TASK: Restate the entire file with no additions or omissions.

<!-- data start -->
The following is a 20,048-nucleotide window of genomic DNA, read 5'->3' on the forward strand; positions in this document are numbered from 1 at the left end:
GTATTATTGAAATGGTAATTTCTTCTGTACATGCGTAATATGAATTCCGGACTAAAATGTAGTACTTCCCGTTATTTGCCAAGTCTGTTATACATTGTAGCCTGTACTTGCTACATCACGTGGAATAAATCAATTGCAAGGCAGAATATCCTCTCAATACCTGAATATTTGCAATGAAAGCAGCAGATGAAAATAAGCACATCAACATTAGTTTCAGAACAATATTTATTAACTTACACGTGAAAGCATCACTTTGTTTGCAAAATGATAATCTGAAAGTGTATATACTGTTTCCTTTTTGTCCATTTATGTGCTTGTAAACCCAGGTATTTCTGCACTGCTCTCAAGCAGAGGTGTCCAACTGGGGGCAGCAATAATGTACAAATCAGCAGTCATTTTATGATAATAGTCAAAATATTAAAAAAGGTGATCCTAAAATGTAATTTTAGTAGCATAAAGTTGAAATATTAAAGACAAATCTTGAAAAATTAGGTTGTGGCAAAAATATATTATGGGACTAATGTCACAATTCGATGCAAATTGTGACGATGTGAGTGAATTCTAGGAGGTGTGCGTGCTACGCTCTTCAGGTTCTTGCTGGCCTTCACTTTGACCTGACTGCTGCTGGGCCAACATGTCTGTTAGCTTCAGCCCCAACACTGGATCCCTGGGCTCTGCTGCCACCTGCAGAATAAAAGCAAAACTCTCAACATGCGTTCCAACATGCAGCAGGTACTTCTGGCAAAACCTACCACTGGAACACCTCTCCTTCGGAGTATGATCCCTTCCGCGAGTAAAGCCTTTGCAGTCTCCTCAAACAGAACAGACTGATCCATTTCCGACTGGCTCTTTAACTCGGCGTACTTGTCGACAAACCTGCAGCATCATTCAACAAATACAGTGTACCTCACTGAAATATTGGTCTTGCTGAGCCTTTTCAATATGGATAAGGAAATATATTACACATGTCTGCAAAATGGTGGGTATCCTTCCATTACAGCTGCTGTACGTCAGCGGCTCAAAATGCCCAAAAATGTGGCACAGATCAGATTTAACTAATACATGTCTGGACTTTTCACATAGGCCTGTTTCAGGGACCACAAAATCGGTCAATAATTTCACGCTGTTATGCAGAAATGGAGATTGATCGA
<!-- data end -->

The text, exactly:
The following is a 20,048-nucleotide window of genomic DNA, read 5'->3' on the forward strand; positions in this document are numbered from 1 at the left end:
GTATTATTGAAATGGTAATTTCTTCTGTACATGCGTAATATGAATTCCGGACTAAAATGTAGTACTTCCCGTTATTTGCCAAGTCTGTTATACATTGTAGCCTGTACTTGCTACATCACGTGGAATAAATCAATTGCAAGGCAGAATATCCTCTCAATACCTGAATATTTGCAATGAAAGCAGCAGATGAAAATAAGCACATCAACATTAGTTTCAGAACAATATTTATTAACTTACACGTGAAAGCATCACTTTGTTTGCAAAATGATAATCTGAAAGTGTATATACTGTTTCCTTTTTGTCCATTTATGTGCTTGTAAACCCAGGTATTTCTGCACTGCTCTCAAGCAGAGGTGTCCAACTGGGGGCAGCAATAATGTACAAATCAGCAGTCATTTTATGATAATAGTCAAAATATTAAAAAAGGTGATCCTAAAATGTAATTTTAGTAGCATAAAGTTGAAATATTAAAGACAAATCTTGAAAAATTAGGTTGTGGCAAAAATATATTATGGGACTAATGTCACAATTCGATGCAAATTGTGACGATGTGAGTGAATTCTAGGAGGTGTGCGTGCTACGCTCTTCAGGTTCTTGCTGGCCTTCACTTTGACCTGACTGCTGCTGGGCCAACATGTCTGTTAGCTTCAGCCCCAACACTGGATCCCTGGGCTCTGCTGCCACCTGCAGAATAAAAGCAAAACTCTCAACATGCGTTCCAACATGCAGCAGGTACTTCTGGCAAAACCTACCACTGGAACACCTCTCCTTCGGAGTATGATCCCTTCCGCGAGTAAAGCCTTTGCAGTCTCCTCAAACAGAACAGACTGATCCATTTCCGACTGGCTCTTTAACTCGGCGTACTTGTCGACAAACCTGCAGCATCATTCAACAAATACAGTGTACCTCACTGAAATATTGGTCTTGCTGAGCCTTTTCAATATGGATAAGGAAATATATTACACATGTCTGCAAAATGGTGGGTATCCTTCCATTACAGCTGCTGTACGTCAGCGGCTCAAAATGCCCAAAAATGTGGCACAGATCAGATTTAACTAATACATGTCTGGACTTTTCACATAGGCCTGTTTCAGGGACCACAAAATCGGTCAATAATTTCACGCTGTTATGCAGAAATGGAGATTGATCGA